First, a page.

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Often, I see people using networks like AlexNet, GoogLeNet, etc to train it on their dataset. These networks are trained or pretrained with a specific dataset, and people fine-tune it to their dataset.

However, is this really suitable? What if the custom dataset had a lot more images than the original or is detecting completely different classes?

In which ways could we modify the networks so they would fit our dataset better?

*one example is faster-rcnn, where lots of people have done this

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    $\begingroup$ I've edited it, hopefully it's clearer now. Basically I wanted to know if we can simply use those networks on our dataset that are possibly 1) having a lot more images or, 2) detecting completely different classes. And if we cannot simply do that, what in the network can we modify such that we train it better. $\endgroup$
    – User1915
    Commented Feb 15, 2017 at 16:38
  • $\begingroup$ @Evil "If people are using some networks, it is suitable to them already." Not necessarily. People use inappropriate tools and techniques all the time. When Google gives you a hammer, lots of people find that lots of things start looking like nails. $\endgroup$ Commented Feb 15, 2017 at 20:09
  • $\begingroup$ @DavidRicherby yes, that is true, couldn't agree more. But still using inappropriate tools is only possible within some range, it must yield acceptable results to be used, otherwise it simply won't be. And I would like to point the difference between "suitable", and "proper", where "suitable" I understand as possibility to convert a problem to nail and use this hammer, and the "proper" as the tool especially made for a given task that should be used. $\endgroup$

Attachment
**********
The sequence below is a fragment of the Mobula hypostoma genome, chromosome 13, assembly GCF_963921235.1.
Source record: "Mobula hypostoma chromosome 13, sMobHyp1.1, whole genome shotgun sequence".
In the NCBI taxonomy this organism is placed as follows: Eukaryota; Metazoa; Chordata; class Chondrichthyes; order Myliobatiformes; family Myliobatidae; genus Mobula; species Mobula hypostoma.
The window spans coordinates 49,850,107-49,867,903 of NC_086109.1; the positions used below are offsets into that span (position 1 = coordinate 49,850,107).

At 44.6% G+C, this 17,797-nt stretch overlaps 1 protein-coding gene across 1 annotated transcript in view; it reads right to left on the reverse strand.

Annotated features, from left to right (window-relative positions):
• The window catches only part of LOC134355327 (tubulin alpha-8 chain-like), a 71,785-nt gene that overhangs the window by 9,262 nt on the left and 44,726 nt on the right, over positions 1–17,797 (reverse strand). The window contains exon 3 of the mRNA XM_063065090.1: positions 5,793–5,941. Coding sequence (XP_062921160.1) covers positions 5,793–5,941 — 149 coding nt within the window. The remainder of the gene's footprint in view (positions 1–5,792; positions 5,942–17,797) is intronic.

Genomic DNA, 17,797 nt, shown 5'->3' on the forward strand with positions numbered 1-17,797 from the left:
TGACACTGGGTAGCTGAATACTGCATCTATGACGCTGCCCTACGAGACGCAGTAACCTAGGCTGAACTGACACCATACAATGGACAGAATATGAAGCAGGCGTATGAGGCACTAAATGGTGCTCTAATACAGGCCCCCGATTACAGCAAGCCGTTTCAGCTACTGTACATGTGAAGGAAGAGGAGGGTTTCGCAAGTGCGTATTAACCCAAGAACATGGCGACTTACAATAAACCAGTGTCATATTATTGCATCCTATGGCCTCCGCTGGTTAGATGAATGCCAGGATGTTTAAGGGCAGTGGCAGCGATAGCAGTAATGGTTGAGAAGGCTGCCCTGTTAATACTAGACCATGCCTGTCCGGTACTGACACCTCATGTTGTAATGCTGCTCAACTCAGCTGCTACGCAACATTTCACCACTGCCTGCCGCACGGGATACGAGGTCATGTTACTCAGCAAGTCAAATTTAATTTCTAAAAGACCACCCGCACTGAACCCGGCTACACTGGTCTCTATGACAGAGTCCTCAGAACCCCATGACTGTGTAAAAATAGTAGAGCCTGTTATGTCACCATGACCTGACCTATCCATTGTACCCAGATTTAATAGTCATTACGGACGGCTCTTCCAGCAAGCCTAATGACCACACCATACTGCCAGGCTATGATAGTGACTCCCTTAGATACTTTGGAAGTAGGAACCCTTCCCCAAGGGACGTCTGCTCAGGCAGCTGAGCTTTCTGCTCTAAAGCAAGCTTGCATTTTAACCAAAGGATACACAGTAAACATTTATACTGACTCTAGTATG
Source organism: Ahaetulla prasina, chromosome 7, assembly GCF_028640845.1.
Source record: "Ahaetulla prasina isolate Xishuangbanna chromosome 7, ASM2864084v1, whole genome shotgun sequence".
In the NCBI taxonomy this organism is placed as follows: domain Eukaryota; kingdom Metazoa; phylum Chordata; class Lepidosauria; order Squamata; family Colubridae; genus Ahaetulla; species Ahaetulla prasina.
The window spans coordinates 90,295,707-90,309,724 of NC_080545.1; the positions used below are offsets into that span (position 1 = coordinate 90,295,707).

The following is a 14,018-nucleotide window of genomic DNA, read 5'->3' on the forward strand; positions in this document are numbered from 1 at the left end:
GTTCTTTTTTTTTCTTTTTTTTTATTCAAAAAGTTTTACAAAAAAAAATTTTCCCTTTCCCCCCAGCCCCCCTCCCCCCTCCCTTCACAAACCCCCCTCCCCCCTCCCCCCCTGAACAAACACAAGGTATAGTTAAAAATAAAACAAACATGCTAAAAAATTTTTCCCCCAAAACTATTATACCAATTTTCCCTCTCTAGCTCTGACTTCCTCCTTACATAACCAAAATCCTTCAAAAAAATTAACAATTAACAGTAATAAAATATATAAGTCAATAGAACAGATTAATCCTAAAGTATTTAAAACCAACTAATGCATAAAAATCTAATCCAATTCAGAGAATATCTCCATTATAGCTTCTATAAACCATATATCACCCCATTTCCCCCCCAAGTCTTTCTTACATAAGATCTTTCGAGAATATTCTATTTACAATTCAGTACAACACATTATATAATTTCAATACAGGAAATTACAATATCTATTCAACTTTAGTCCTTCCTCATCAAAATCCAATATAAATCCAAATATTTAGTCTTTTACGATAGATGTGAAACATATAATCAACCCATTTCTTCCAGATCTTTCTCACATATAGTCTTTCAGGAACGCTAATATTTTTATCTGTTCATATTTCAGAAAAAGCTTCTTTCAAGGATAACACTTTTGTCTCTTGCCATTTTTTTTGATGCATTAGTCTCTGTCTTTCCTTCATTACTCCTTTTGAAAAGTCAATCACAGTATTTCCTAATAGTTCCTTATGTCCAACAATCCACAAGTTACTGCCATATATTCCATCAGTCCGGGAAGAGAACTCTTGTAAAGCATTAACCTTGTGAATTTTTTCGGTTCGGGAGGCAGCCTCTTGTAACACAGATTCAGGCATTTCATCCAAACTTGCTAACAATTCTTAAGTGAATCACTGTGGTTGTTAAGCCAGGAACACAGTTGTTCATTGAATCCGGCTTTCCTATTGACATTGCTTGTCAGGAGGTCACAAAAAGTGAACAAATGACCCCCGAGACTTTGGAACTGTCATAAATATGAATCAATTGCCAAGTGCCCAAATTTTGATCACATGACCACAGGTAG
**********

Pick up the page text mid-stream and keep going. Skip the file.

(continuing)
– Evil
    Commented Feb 15, 2017 at 21:12

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Is this really suitable?

Well, it works. At least, in some situations. And in machine learning, there's a sense in which that is the bottom line: is it useful? And yes, this approach does appear to be useful, in at least some situations.

Beyond that, I'm not sure what you mean by "suitable".

What if the custom dataset had a lot more images than the original or is detecting completely different classes?

Sure. There will cases where fine-tuning probably isn't what I'd recommend you try first. Look at it this way. Fine-tuning is one thing you can try. It's not a silver bullet. It may work well in some situations. No one is claiming it will work well in all situations. There are plenty of situations where it might work poorly.

Fine-tuning is probably most useful if your training set is small (or, at least, not very large), and if there is a pre-trained network that solves a task that is somehow similar to the task you're trying to solve. The classes don't have to be identical -- for instance, if you are solving some kind of object detection task, but your classes aren't identical to ImageNet, then starting with a pre-trained network that was trained on ImageNet can still be useful, as the image features learned for ImageNet are likely to be useful for other object detection tasks as well -- but the task probably needs to be somehow similar.

If your training set is very large, then fine-tuning might not be the best answer. You might do better to train a network from scratch, yourself.


Finally: Machine learning is ultimately a pragmatic field. Don't try to look for the one right answer that works in all situations, and don't expect there to be some theory that can predict what the most effective approach to your problem will be. Instead, understand that it's a bit of an art; trial and error is often needed; and the ultimate metric is whether it works well enough for the particular problem you are facing right now.

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